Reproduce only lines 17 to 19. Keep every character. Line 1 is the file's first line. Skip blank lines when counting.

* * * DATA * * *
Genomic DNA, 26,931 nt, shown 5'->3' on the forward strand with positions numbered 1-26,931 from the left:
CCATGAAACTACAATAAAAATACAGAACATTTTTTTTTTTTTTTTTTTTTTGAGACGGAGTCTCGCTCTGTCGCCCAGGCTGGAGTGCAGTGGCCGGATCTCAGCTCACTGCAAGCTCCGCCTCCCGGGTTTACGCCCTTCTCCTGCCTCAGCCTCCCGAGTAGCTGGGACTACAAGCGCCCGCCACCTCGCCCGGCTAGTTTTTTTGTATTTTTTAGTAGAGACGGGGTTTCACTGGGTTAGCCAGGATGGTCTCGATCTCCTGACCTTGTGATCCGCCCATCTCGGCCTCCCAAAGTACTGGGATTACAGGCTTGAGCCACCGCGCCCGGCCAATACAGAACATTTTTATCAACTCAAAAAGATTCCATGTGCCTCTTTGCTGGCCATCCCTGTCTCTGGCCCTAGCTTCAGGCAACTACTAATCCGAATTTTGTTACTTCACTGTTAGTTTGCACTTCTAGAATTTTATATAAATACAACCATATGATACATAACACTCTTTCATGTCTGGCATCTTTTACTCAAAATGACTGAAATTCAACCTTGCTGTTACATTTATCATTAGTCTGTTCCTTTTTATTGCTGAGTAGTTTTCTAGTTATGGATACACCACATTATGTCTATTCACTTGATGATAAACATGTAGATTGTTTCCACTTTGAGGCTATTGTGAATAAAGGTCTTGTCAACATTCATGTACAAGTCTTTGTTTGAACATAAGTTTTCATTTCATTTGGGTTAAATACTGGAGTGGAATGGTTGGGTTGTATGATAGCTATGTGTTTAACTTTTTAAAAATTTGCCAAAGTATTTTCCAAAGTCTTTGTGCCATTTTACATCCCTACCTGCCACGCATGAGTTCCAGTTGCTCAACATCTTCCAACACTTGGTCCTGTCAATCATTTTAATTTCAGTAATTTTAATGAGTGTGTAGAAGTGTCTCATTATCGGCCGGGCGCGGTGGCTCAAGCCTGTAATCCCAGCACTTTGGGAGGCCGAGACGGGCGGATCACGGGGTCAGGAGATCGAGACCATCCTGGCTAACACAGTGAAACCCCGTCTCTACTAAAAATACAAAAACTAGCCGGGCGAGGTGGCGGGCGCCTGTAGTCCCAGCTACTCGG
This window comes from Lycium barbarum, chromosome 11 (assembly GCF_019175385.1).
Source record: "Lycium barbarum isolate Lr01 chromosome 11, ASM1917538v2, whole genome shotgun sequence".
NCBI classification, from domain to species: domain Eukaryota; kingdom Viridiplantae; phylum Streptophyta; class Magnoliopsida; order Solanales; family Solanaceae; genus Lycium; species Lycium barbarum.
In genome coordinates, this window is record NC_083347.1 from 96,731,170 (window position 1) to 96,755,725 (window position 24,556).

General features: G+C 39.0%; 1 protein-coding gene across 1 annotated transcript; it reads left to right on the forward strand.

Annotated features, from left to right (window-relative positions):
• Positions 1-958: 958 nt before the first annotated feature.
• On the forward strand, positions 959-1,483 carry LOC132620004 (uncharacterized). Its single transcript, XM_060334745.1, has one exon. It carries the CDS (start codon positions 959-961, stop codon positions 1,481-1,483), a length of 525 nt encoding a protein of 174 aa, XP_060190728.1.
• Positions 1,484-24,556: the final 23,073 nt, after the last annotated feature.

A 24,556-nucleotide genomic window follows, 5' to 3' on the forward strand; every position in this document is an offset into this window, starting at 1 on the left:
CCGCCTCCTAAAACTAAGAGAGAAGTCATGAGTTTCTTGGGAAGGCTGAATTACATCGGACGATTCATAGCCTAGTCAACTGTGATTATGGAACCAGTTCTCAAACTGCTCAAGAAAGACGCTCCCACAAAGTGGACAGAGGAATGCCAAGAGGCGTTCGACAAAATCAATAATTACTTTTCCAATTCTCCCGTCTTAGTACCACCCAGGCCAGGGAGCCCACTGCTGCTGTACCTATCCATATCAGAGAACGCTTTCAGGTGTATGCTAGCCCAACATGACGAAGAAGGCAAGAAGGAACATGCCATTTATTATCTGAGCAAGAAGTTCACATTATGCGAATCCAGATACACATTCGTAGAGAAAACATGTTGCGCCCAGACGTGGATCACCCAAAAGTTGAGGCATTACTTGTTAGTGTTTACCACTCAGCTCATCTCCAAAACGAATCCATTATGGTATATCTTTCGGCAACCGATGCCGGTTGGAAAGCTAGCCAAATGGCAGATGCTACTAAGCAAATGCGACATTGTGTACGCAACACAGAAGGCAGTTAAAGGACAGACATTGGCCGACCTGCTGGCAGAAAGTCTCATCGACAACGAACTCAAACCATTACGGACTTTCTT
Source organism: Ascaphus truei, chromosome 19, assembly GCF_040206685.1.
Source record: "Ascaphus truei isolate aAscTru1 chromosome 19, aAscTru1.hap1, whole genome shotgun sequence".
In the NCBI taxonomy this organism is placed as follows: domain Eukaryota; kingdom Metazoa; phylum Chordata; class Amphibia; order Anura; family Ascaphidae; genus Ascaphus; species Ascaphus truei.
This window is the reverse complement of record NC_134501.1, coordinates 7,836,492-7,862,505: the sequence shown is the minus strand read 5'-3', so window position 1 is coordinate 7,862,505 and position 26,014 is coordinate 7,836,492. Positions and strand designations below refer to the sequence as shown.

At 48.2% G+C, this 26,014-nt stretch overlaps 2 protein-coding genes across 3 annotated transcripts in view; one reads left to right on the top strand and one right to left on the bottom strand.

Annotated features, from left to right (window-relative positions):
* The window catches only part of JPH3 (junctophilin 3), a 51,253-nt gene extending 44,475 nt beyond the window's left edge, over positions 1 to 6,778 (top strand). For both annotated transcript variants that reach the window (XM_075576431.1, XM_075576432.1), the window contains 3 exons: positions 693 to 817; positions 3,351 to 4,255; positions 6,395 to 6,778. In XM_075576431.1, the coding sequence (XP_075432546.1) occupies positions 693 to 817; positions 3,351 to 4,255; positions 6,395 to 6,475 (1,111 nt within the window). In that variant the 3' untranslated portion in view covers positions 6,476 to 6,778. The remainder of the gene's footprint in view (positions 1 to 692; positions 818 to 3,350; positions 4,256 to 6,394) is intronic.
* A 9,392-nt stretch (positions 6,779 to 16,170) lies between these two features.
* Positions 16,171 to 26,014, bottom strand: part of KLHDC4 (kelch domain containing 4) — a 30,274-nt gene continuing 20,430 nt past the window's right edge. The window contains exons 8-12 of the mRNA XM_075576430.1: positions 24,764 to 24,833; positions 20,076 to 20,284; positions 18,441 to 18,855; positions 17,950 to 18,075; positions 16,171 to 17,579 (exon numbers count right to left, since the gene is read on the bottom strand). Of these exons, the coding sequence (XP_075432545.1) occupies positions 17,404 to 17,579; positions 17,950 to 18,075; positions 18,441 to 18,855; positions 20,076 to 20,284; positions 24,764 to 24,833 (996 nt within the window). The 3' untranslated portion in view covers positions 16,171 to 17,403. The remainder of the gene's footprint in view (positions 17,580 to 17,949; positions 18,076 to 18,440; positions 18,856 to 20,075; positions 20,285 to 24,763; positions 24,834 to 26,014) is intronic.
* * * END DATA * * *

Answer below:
This window is the reverse complement of record NC_134501.1, coordinates 7,836,492-7,862,505: the sequence shown is the minus strand read 5'-3', so window position 1 is coordinate 7,862,505 and position 26,014 is coordinate 7,836,492. Positions and strand designations below refer to the sequence as shown.

At 48.2% G+C, this 26,014-nt stretch overlaps 2 protein-coding genes across 3 annotated transcripts in view; one reads left to right on the top strand and one right to left on the bottom strand.

Annotated features, from left to right (window-relative positions):